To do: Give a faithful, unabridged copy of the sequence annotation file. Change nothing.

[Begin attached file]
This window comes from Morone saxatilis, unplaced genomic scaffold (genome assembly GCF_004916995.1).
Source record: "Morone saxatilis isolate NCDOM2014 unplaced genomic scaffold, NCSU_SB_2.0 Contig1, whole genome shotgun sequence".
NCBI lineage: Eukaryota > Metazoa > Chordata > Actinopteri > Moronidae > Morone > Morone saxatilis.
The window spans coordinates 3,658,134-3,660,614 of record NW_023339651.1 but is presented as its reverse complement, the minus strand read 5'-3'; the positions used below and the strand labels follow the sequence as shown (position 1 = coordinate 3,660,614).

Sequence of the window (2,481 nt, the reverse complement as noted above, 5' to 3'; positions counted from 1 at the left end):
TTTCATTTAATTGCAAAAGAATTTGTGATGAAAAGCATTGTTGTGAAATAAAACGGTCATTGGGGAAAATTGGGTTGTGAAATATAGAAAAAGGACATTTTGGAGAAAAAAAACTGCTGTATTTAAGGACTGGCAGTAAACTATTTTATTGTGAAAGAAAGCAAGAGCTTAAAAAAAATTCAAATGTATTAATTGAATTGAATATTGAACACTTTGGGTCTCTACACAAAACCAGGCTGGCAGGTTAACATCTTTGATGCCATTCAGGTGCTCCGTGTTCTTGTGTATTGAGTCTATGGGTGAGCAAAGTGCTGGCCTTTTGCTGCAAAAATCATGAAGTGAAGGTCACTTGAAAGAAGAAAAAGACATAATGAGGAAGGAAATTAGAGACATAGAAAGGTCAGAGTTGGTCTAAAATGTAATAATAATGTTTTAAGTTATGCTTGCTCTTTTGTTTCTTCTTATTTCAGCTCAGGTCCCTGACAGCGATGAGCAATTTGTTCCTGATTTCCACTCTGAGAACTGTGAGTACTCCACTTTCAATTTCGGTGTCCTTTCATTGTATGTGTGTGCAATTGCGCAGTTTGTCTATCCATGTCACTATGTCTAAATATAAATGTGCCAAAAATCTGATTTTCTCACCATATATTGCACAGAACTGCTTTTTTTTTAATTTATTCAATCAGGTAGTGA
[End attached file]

This window comes from Morone saxatilis, unplaced genomic scaffold (genome assembly GCF_004916995.1).
Source record: "Morone saxatilis isolate NCDOM2014 unplaced genomic scaffold, NCSU_SB_2.0 Contig1, whole genome shotgun sequence".
NCBI lineage: Eukaryota > Metazoa > Chordata > Actinopteri > Moronidae > Morone > Morone saxatilis.
The window spans coordinates 3,658,134-3,660,614 of record NW_023339651.1 but is presented as its reverse complement, the minus strand read 5'-3'; the positions used below and the strand labels follow the sequence as shown (position 1 = coordinate 3,660,614).

Sequence of the window (2,481 nt, the reverse complement as noted above, 5' to 3'; positions counted from 1 at the left end):
TTTCATTTAATTGCAAAAGAATTTGTGATGAAAAGCATTGTTGTGAAATAAAACGGTCATTGGGGAAAATTGGGTTGTGAAATATAGAAAAAGGACATTTTGGAGAAAAAAAACTGCTGTATTTAAGGACTGGCAGTAAACTATTTTATTGTGAAAGAAAGCAAGAGCTTAAAAAAAATTCAAATGTATTAATTGAATTGAATATTGAACACTTTGGGTCTCTACACAAAACCAGGCTGGCAGGTTAACATCTTTGATGCCATTCAGGTGCTCCGTGTTCTTGTGTATTGAGTCTATGGGTGAGCAAAGTGCTGGCCTTTTGCTGCAAAAATCATGAAGTGAAGGTCACTTGAAAGAAGAAAAAGACATAATGAGGAAGGAAATTAGAGACATAGAAAGGTCAGAGTTGGTCTAAAATGTAATAATAATGTTTTAAGTTATGCTTGCTCTTTTGTTTCTTCTTATTTCAGCTCAGGTCCCTGACAGCGATGAGCAATTTGTTCCTGATTTCCACTCTGAGAACTGTGAGTACTCCACTTTCAATTTCGGTGTCCTTTCATTGTATGTGTGTGCAATTGCGCAGTTTGTCTATCCATGTCACTATGTCTAAATATAAATGTGCCAAAAATCTGATTTTCTCACCATATATTGCACAGAACTGCTTTTTTTTTAATTTATTCAATCAGGTAGTGA